Both the Hindus and the Bodh worship this idol. Hindus venerate it as Lord Shiv and Bodh as Avalokiteshwar, the embodiment of Buddha’s compassion.

The temple has a measure to judge the sinner and the sinless. He who crosses the small gaps between the twin pillars of virtue and temple’s wall is sinless and the rest are sinners. The valley of folkloric Chandrabhaga is must-visit before one kicks the bucket. 


In Trilokinath, I tried to clear the gaps twice and failed. I was declared sinner by ladies present there, who asked me to lie prostrate before the Lord and beg pardon for the past sins. The priest gave me prasad and expected from me a second visit for clearing the test and to remain just and joyous till then. Am I so?



shimla diary
Back with a bang
Rakesh Lohumi
Tribune News Service

Shimla, November 4
Senior Congress leader Asha Kumari who had been lying low ever since she had to quit Virbhadra Singh’s cabinet in the wake of a land controversy three years ago is back in the reckoning.

PCC chief Kaul Singh has assigned her the important charge of organisational affairs, making her comeback as the most powerful general secretary. The new assignment has afforded her an opportunity to prove her organisational skills.

Two young leaders have also been given important responsibilities. Mukesh Agnihotri, who quit journalism to join electoral politics six years ago, has been given the charge of media affairs.

His experience in journalism would come in handy in effectively discharging the responsibility. Sukhwinder Singh, who had a long stint as president of the state Youth Congress, has been given charge of the sewa dal planning and training. Another general secretary Kuldeep Rathore has also been given the important panchayati raj department.

Gulzar’s anecdotes

In the city to inaugurate the 14-day long autumn school on ‘oral as resource’ at the Indian Institute of Advanced Study, famous lyricist, film producer and poet Gulzar refused to entertain any questions other than those related to the theme of the school. His inaugural address was laced with interesting anecdotes and the manner of his narration left no one in doubt that he could contribute substantially to carry forward the oral tradition in the current era. As a poet, he was at his best. The ekal kavita path (solo poetry recital), during which he recited some of his favourite nazms, cast a magic spell on the select audience.

It was indeed a rare opportunity for the elite gathering, mostly scholars from across the country who were here to participate in the autumn school and they relished every moment of it. 



Patience pays

While the aspirants of ministerial berths had a “dry” Diwali, the long wait of two senior BJP leaders for political appointments ended on auspicious occasion of bhai dooj.

Ganesh Dut was made the vice-chairperson of the state urban development authority for the second time and Rajender Rana, a close confidante of Chief Minister P.K. Dhumal, was accommodated as the head of the newly constituted state media advisory committee.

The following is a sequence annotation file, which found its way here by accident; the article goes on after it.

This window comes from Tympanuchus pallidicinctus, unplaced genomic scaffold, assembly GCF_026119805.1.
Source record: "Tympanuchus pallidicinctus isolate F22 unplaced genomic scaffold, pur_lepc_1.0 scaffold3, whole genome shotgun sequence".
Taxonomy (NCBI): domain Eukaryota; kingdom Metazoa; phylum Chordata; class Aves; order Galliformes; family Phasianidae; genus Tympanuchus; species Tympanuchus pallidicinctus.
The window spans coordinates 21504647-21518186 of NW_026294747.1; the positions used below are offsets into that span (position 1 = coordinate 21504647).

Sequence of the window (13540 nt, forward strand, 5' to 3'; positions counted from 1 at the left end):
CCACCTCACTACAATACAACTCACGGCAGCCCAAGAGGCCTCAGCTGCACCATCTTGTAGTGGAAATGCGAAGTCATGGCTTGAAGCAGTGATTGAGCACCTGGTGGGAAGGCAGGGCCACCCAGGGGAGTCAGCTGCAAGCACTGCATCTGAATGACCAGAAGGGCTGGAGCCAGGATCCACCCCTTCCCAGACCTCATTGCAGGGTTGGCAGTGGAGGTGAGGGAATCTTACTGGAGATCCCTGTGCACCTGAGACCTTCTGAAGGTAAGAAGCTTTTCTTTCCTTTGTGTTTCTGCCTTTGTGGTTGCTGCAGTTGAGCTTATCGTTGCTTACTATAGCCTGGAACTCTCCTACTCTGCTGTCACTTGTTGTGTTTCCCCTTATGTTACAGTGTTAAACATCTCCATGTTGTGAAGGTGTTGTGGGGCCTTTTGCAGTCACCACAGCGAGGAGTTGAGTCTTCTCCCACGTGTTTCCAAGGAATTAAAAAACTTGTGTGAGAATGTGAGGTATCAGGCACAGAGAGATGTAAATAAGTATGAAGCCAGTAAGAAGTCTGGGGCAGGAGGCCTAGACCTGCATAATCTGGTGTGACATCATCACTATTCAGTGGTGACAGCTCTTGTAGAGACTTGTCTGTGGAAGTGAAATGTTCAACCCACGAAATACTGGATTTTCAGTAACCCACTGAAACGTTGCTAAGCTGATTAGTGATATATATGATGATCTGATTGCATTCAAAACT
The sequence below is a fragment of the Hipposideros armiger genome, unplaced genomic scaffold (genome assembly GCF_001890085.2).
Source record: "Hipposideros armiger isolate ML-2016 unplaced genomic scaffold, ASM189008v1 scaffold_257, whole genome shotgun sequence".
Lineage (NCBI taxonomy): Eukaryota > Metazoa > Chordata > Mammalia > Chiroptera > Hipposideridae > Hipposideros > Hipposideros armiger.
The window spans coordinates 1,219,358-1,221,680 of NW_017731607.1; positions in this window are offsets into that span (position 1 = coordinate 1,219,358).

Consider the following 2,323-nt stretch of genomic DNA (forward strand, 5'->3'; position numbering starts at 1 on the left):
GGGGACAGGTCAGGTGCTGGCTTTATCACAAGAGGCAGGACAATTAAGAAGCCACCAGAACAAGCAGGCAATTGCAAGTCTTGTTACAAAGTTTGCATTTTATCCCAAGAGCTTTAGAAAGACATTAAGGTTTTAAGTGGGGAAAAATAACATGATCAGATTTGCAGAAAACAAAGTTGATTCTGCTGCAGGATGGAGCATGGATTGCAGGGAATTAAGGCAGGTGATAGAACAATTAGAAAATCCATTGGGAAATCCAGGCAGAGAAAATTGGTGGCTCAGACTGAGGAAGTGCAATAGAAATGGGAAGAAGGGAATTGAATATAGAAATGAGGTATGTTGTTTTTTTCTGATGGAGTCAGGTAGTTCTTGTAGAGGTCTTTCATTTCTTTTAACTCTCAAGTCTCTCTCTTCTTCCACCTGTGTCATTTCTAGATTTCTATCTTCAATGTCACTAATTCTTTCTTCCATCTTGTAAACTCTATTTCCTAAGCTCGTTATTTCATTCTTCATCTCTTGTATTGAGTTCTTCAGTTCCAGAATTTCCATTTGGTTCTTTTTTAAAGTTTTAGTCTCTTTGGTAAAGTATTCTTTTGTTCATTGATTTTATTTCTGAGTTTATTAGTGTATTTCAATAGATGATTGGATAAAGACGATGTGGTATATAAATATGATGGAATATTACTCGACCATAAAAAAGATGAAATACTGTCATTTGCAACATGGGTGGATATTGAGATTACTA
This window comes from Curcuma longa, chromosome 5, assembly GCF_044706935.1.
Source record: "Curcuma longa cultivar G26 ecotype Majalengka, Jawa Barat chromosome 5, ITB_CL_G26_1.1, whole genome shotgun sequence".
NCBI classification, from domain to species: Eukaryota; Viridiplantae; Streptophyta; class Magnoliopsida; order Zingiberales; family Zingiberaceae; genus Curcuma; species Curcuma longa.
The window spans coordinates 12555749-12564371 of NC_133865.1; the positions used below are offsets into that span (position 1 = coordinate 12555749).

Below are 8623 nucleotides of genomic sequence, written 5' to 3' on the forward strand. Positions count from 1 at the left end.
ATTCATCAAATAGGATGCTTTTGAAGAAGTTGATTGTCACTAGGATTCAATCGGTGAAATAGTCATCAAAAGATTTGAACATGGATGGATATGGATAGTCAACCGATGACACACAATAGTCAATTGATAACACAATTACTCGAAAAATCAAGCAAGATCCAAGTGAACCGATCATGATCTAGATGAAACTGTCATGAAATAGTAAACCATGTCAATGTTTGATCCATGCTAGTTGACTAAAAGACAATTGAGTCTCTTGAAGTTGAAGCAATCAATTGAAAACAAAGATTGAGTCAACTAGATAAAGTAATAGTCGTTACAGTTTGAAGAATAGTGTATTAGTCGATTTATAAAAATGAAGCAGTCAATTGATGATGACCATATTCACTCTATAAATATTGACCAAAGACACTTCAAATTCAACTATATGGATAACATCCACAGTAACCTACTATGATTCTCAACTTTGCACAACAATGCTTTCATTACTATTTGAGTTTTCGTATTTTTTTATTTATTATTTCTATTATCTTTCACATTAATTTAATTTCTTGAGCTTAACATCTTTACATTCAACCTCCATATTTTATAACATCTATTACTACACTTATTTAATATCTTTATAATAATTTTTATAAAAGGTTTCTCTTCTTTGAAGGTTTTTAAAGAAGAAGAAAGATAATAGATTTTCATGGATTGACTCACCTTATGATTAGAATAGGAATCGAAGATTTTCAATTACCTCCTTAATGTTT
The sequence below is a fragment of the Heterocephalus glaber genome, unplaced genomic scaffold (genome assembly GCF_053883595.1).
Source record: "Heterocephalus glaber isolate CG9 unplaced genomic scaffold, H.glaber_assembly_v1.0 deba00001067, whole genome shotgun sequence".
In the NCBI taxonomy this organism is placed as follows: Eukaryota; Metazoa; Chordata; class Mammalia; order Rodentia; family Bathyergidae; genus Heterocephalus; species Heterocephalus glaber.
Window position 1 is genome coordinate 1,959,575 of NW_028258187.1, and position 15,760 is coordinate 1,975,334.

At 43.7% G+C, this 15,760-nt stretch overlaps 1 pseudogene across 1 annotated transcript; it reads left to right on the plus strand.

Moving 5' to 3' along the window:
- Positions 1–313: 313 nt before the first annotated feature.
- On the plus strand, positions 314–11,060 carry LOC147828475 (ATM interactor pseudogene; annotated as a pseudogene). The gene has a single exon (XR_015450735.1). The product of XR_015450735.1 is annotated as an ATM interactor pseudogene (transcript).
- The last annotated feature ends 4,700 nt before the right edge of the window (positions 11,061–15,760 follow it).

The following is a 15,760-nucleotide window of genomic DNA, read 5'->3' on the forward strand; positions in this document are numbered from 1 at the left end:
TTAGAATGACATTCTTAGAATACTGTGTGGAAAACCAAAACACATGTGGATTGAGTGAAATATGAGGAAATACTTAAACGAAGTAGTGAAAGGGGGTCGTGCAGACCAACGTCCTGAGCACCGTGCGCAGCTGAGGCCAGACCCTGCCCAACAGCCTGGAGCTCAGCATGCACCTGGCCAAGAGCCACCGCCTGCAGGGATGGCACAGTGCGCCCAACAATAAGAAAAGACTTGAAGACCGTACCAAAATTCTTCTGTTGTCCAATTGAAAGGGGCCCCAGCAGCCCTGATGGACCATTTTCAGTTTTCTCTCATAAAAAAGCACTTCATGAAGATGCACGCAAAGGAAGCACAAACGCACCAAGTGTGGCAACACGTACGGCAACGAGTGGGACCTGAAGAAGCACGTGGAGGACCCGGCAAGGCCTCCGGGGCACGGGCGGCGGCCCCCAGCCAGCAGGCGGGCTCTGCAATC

Incidentally, both leaders had been associated with media. Dut had a long stint as party’s spokesperson and Rana is still holding the position.

Dut had been rewarded with loyalty bonus for putting in a sincere effort for the victory of the party even after being denied ticket from the Shimla assembly segment.

Known for his PR skills, Rana had been managing the media affairs of the party for the past quite sometime. He virtually headed the election management team during the crucial Hamirpur parliamentary byelection that Dhumal won by an impressive margin of over 80,000 votes.

So far, only three political appointments have been made. Ambika Sood was first to be appointed as chairperson of the state women commission.

The rest of the positions against which party leaders have been accommodated were filled through an election process, mostly in the cooperative institutions.

Now that the process of political appointments has finally got underway, other aspirants are hoping that their wait for a cushy job would be over sooner than later.



In harmony with NATURE
The Chamera project has devised a unique way of dumping muck that not only helps in maintaining the wholesomeness of the Ravi but also has the potential to reduce the scouring of its banks
Balkrishan Prashar

Tribune News Service

Chamba, November 4
The age-old practice of throwing debris into water bodies like nullahas and rivers is nowhere visible in Chamera hydroelectric project stage-III being executed by the National Hydroelectric Power Corporation (NHPC) in a remote part of Chamba district.

In fact, the Chamera project has devised a unique way of dumping the muck, which not only helps in maintaining the wholesomeness of the Ravi but also has the potential to reduce the scouring of its banks during peak flow in the river.  

An inclined cement concrete cladding of adequate height having its foundation deep beneath the ground is being erected all along the dumping yards on both sides of the Ravi. The concrete cladding has been considered a permanent measure against scour during floods. A gabion grid arrangement is being laid over the stable embankment slope for protection against surface erosion due to concentrated flow from rainfall, reveals K.K. Joshi, general manager, Chamera project (stage-III).